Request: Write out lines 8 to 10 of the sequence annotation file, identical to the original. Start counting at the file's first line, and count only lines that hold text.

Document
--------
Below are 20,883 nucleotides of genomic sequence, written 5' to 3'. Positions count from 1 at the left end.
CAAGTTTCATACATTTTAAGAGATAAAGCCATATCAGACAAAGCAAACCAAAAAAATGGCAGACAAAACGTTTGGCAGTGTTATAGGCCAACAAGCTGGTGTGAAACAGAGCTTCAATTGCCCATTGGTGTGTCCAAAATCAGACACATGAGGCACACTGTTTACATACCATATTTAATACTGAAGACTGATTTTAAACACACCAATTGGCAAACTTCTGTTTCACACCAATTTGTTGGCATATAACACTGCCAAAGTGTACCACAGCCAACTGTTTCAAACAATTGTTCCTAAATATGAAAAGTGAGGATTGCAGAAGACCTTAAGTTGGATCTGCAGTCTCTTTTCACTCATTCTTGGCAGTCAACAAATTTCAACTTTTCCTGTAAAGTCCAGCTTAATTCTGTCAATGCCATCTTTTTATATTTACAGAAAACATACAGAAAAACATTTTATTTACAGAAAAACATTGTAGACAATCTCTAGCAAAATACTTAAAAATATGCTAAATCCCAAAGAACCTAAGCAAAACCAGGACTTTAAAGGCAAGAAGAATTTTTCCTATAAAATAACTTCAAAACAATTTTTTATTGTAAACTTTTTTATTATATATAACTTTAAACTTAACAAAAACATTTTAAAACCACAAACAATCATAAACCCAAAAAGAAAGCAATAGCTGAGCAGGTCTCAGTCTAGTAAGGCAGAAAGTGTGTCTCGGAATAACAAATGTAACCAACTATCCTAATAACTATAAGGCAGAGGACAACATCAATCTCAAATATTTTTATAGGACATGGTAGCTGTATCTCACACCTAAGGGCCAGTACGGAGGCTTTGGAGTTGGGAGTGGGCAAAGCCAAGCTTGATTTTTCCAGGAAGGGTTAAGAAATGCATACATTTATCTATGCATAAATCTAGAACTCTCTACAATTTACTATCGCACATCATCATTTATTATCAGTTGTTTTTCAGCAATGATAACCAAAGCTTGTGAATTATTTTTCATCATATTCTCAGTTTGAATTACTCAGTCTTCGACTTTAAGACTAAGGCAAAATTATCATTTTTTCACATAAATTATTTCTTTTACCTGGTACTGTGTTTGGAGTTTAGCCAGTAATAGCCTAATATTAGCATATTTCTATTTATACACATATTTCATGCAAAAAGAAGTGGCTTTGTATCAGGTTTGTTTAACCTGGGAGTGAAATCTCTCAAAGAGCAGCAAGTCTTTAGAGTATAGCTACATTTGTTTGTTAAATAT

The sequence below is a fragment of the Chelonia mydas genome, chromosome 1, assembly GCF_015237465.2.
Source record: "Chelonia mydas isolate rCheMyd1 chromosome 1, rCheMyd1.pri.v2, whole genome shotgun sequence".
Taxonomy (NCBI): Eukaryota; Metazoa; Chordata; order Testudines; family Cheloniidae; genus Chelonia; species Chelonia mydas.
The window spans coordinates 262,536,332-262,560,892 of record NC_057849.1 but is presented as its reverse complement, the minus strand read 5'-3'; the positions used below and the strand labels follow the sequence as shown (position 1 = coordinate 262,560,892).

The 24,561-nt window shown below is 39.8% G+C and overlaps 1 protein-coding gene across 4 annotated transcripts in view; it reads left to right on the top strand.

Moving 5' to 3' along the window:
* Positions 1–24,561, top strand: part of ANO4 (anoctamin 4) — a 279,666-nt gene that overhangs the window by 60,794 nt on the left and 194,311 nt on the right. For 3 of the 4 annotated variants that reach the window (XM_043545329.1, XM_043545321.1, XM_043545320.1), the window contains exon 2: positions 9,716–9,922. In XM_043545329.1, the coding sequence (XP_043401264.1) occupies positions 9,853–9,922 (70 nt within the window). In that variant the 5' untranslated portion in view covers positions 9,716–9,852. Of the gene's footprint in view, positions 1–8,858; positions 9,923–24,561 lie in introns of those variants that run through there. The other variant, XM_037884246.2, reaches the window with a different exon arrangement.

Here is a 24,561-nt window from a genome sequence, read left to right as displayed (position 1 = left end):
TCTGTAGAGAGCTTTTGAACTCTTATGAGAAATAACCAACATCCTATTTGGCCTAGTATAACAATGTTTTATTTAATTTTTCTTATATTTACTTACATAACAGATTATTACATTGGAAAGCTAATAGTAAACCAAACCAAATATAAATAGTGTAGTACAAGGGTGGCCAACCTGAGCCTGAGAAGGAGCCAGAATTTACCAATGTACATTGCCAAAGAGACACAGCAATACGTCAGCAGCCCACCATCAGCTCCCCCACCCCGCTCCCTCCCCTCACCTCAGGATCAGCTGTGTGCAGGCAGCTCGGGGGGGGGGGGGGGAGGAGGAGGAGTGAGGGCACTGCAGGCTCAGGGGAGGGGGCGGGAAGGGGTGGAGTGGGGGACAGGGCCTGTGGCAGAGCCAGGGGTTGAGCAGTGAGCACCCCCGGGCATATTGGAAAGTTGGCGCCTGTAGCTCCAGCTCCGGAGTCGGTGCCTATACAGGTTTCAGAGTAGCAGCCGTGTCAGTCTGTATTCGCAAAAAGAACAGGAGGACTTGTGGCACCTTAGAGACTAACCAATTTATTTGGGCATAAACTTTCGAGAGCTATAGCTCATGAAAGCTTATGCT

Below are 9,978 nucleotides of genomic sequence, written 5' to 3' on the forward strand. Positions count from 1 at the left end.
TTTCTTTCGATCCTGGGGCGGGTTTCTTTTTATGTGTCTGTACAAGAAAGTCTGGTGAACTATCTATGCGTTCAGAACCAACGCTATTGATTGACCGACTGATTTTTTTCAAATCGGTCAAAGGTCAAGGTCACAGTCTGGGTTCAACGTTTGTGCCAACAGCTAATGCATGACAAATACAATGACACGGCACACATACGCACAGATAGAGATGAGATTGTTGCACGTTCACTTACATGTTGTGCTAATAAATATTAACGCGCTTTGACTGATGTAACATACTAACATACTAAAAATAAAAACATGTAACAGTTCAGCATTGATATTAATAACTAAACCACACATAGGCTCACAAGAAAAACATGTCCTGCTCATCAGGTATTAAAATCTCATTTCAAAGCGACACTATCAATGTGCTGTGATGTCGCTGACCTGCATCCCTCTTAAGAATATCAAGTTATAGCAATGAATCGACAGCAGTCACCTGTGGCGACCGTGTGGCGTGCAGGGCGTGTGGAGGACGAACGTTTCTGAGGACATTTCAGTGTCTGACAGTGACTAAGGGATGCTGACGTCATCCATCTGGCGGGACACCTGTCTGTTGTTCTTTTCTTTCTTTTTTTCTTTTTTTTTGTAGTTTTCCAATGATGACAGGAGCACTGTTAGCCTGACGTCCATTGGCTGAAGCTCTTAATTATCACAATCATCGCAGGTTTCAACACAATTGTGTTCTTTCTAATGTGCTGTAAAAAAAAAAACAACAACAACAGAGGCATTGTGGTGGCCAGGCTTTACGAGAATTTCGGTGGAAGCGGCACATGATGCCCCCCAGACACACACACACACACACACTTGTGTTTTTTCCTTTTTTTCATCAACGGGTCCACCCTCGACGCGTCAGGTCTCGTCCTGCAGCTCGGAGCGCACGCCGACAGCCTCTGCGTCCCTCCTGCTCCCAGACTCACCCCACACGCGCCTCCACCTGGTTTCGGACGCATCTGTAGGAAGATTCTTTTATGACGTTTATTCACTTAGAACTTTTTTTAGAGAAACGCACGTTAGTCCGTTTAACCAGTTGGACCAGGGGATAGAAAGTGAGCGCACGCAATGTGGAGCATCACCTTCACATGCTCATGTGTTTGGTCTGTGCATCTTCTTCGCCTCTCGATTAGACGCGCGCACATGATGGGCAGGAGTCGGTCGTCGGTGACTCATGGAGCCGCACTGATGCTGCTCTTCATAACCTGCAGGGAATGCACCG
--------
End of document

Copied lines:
Moving 5' to 3' along the window:
* Positions 1–24,561, top strand: part of ANO4 (anoctamin 4) — a 279,666-nt gene that overhangs the window by 60,794 nt on the left and 194,311 nt on the right. For 3 of the 4 annotated variants that reach the window (XM_043545329.1, XM_043545321.1, XM_043545320.1), the window contains exon 2: positions 9,716–9,922. In XM_043545329.1, the coding sequence (XP_043401264.1) occupies positions 9,853–9,922 (70 nt within the window). In that variant the 5' untranslated portion in view covers positions 9,716–9,852. Of the gene's footprint in view, positions 1–8,858; positions 9,923–24,561 lie in introns of those variants that run through there. The other variant, XM_037884246.2, reaches the window with a different exon arrangement.

Here is a 24,561-nt window from a genome sequence, read left to right as displayed (position 1 = left end):